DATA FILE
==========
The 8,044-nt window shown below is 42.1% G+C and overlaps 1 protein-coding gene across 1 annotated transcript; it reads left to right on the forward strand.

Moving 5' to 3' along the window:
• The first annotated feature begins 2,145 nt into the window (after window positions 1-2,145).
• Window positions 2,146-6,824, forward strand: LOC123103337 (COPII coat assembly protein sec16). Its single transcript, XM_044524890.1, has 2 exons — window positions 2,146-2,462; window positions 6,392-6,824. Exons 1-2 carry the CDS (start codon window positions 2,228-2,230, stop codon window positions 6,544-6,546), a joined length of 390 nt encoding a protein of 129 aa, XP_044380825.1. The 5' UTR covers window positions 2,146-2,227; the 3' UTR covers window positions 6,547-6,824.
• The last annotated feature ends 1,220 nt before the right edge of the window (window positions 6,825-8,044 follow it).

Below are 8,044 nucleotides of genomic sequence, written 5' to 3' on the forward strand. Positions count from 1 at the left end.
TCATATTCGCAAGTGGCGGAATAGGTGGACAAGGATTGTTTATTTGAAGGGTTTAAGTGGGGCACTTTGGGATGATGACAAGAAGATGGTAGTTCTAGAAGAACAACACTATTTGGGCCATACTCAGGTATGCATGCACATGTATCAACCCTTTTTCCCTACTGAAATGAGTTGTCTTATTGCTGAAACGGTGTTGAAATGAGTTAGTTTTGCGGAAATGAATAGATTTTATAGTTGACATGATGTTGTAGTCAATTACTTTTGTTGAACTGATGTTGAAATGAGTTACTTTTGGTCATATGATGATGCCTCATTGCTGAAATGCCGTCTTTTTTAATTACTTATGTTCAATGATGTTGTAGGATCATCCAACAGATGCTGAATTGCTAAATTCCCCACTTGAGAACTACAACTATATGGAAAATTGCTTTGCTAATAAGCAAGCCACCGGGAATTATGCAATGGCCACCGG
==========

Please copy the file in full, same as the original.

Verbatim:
The 8,044-nt window shown below is 42.1% G+C and overlaps 1 protein-coding gene across 1 annotated transcript; it reads left to right on the forward strand.

Moving 5' to 3' along the window:
• The first annotated feature begins 2,145 nt into the window (after window positions 1-2,145).
• Window positions 2,146-6,824, forward strand: LOC123103337 (COPII coat assembly protein sec16). Its single transcript, XM_044524890.1, has 2 exons — window positions 2,146-2,462; window positions 6,392-6,824. Exons 1-2 carry the CDS (start codon window positions 2,228-2,230, stop codon window positions 6,544-6,546), a joined length of 390 nt encoding a protein of 129 aa, XP_044380825.1. The 5' UTR covers window positions 2,146-2,227; the 3' UTR covers window positions 6,547-6,824.
• The last annotated feature ends 1,220 nt before the right edge of the window (window positions 6,825-8,044 follow it).

Below are 8,044 nucleotides of genomic sequence, written 5' to 3' on the forward strand. Positions count from 1 at the left end.
TCATATTCGCAAGTGGCGGAATAGGTGGACAAGGATTGTTTATTTGAAGGGTTTAAGTGGGGCACTTTGGGATGATGACAAGAAGATGGTAGTTCTAGAAGAACAACACTATTTGGGCCATACTCAGGTATGCATGCACATGTATCAACCCTTTTTCCCTACTGAAATGAGTTGTCTTATTGCTGAAACGGTGTTGAAATGAGTTAGTTTTGCGGAAATGAATAGATTTTATAGTTGACATGATGTTGTAGTCAATTACTTTTGTTGAACTGATGTTGAAATGAGTTACTTTTGGTCATATGATGATGCCTCATTGCTGAAATGCCGTCTTTTTTAATTACTTATGTTCAATGATGTTGTAGGATCATCCAACAGATGCTGAATTGCTAAATTCCCCACTTGAGAACTACAACTATATGGAAAATTGCTTTGCTAATAAGCAAGCCACCGGGAATTATGCAATGGCCACCGG